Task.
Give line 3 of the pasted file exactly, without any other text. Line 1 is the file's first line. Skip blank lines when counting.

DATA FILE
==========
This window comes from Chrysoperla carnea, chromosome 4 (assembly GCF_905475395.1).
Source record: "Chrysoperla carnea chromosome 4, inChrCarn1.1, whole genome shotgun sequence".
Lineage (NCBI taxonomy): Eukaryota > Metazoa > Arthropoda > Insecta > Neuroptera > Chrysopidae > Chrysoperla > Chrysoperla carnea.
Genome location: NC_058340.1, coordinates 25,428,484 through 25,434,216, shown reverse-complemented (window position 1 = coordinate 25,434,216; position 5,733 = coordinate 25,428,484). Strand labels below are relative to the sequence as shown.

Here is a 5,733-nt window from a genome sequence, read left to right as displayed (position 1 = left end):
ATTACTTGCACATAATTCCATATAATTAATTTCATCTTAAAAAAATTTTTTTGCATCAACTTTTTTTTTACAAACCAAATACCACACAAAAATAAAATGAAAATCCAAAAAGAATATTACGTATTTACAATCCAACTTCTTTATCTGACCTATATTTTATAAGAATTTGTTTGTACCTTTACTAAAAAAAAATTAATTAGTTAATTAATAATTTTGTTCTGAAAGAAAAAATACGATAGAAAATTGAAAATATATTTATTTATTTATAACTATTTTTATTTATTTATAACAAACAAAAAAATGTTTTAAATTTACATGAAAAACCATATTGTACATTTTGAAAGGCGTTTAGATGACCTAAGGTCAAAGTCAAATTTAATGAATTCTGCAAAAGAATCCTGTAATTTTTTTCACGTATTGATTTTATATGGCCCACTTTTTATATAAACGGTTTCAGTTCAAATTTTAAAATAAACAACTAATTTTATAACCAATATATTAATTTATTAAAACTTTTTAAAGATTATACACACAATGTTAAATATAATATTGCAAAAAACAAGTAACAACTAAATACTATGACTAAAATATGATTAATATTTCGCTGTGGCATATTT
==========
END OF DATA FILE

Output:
Lineage (NCBI taxonomy): Eukaryota > Metazoa > Arthropoda > Insecta > Neuroptera > Chrysopidae > Chrysoperla > Chrysoperla carnea.